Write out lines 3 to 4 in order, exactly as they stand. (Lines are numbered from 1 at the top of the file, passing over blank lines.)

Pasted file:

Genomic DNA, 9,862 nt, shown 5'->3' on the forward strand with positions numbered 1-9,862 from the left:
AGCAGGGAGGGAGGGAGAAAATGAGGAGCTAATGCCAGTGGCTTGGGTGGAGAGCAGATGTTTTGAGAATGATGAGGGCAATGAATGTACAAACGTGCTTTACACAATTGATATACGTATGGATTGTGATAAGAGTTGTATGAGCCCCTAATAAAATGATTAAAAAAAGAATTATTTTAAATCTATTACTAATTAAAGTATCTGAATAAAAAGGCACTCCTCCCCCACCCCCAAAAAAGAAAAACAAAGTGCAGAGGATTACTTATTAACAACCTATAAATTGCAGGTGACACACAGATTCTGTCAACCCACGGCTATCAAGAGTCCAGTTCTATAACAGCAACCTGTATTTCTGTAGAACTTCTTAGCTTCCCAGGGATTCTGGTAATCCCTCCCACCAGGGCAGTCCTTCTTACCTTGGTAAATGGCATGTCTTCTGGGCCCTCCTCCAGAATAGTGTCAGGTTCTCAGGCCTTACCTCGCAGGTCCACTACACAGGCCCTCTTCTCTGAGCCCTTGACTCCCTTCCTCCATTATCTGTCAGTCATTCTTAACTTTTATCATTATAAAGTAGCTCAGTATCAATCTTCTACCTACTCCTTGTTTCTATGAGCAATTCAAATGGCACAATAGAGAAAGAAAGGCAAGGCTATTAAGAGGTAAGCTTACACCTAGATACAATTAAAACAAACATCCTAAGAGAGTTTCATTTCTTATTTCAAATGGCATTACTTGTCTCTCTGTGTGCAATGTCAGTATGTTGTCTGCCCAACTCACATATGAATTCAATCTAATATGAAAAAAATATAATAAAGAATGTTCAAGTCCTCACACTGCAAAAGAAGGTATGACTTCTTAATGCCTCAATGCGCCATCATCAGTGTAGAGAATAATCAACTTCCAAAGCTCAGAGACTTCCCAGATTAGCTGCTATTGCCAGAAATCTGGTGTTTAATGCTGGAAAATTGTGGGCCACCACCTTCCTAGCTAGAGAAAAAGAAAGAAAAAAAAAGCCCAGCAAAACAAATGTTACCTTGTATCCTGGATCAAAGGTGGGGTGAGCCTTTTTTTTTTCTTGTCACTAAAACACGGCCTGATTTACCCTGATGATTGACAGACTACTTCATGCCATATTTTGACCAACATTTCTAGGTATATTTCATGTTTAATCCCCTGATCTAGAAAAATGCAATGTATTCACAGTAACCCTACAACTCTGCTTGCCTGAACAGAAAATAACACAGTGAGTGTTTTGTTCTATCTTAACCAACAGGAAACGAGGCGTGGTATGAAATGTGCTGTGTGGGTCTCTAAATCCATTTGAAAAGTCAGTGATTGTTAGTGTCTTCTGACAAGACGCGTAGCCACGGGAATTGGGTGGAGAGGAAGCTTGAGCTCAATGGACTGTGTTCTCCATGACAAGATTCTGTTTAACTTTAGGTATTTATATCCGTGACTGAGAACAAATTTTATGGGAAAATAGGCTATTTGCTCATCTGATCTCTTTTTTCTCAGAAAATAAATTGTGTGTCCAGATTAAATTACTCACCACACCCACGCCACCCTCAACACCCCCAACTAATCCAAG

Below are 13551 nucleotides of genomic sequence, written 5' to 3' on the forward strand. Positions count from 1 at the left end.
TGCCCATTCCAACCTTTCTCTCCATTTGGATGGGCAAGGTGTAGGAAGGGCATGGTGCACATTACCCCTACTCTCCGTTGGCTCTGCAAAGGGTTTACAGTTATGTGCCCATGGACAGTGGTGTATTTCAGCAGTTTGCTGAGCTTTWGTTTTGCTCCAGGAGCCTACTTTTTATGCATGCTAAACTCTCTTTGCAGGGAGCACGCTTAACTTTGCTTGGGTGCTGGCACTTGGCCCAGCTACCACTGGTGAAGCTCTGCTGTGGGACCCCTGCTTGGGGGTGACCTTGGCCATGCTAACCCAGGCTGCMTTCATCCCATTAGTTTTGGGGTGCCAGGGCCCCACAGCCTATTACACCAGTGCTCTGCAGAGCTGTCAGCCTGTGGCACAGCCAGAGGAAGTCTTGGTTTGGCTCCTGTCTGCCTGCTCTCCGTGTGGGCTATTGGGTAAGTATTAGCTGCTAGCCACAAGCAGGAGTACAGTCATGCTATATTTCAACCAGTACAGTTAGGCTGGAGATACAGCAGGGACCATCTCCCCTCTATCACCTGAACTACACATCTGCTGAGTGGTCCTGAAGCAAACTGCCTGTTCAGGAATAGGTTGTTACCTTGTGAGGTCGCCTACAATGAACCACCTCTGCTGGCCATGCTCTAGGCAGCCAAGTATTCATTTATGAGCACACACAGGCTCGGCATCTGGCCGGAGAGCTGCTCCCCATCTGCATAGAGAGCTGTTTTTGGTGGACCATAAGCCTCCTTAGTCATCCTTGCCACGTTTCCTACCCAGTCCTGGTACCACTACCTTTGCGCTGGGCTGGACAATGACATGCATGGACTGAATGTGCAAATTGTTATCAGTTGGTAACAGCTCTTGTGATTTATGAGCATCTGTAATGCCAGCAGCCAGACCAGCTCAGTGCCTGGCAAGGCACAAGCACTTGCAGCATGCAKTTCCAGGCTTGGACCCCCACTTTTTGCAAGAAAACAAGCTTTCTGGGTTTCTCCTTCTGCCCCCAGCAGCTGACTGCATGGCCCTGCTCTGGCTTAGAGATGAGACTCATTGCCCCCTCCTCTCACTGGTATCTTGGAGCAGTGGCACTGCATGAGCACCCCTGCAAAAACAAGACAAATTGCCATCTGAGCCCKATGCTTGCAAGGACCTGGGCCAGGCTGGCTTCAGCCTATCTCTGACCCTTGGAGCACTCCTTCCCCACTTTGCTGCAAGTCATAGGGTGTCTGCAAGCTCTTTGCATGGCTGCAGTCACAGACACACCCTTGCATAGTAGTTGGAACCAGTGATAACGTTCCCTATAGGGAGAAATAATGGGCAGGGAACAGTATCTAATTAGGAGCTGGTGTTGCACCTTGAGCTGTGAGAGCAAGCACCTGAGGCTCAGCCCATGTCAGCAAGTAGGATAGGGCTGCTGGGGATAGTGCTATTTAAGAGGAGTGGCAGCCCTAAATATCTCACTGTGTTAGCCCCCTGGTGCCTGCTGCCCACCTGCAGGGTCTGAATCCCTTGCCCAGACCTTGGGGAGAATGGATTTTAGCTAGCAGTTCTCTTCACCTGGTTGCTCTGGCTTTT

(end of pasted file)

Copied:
Below are 13551 nucleotides of genomic sequence, written 5' to 3' on the forward strand. Positions count from 1 at the left end.
TGCCCATTCCAACCTTTCTCTCCATTTGGATGGGCAAGGTGTAGGAAGGGCATGGTGCACATTACCCCTACTCTCCGTTGGCTCTGCAAAGGGTTTACAGTTATGTGCCCATGGACAGTGGTGTATTTCAGCAGTTTGCTGAGCTTTWGTTTTGCTCCAGGAGCCTACTTTTTATGCATGCTAAACTCTCTTTGCAGGGAGCACGCTTAACTTTGCTTGGGTGCTGGCACTTGGCCCAGCTACCACTGGTGAAGCTCTGCTGTGGGACCCCTGCTTGGGGGTGACCTTGGCCATGCTAACCCAGGCTGCMTTCATCCCATTAGTTTTGGGGTGCCAGGGCCCCACAGCCTATTACACCAGTGCTCTGCAGAGCTGTCAGCCTGTGGCACAGCCAGAGGAAGTCTTGGTTTGGCTCCTGTCTGCCTGCTCTCCGTGTGGGCTATTGGGTAAGTATTAGCTGCTAGCCACAAGCAGGAGTACAGTCATGCTATATTTCAACCAGTACAGTTAGGCTGGAGATACAGCAGGGACCATCTCCCCTCTATCACCTGAACTACACATCTGCTGAGTGGTCCTGAAGCAAACTGCCTGTTCAGGAATAGGTTGTTACCTTGTGAGGTCGCCTACAATGAACCACCTCTGCTGGCCATGCTCTAGGCAGCCAAGTATTCATTTATGAGCACACACAGGCTCGGCATCTGGCCGGAGAGCTGCTCCCCATCTGCATAGAGAGCTGTTTTTGGTGGACCATAAGCCTCCTTAGTCATCCTTGCCACGTTTCCTACCCAGTCCTGGTACCACTACCTTTGCGCTGGGCTGGACAATGACATGCATGGACTGAATGTGCAAATTGTTATCAGTTGGTAACAGCTCTTGTGATTTATGAGCATCTGTAATGCCAGCAGCCAGACCAGCTCAGTGCCTGGCAAGGCACAAGCACTTGCAGCATGCAKTTCCAGGCTTGGACCCCCACTTTTTGCAAGAAAACAAGCTTTCTGGGTTTCTCCTTCTGCCCCCAGCAGCTGACTGCATGGCCCTGCTCTGGCTTAGAGATGAGACTCATTGCCCCCTCCTCTCACTGGTATCTTGGAGCAGTGGCACTGCATGAGCACCCCTGCAAAAACAAGACAAATTGCCATCTGAGCCCKATGCTTGCAAGGACCTGGGCCAGGCTGGCTTCAGCCTATCTCTGACCCTTGGAGCACTCCTTCCCCACTTTGCTGCAAGTCATAGGGTGTCTGCAAGCTCTTTGCATGGCTGCAGTCACAGACACACCCTTGCATAGTAGTTGGAACCAGTGATAACGTTCCCTATAGGGAGAAATAATGGGCAGGGAACAGTATCTAATTAGGAGCTGGTGTTGCACCTTGAGCTGTGAGAGCAAGCACCTGAGGCTCAGCCCATGTCAGCAAGTAGGATAGGGCTGCTGGGGATAGTGCTATTTAAGAGGAGTGGCAGCCCTAAATATCTCACTGTGTTAGCCCCCTGGTGCCTGCTGCCCACCTGCAGGGTCTGAATCCCTTGCCCAGACCTTGGGGAGAATGGATTTTAGCTAGCAGTTCTCTTCACCTGGTTGCTCTGGCTTTT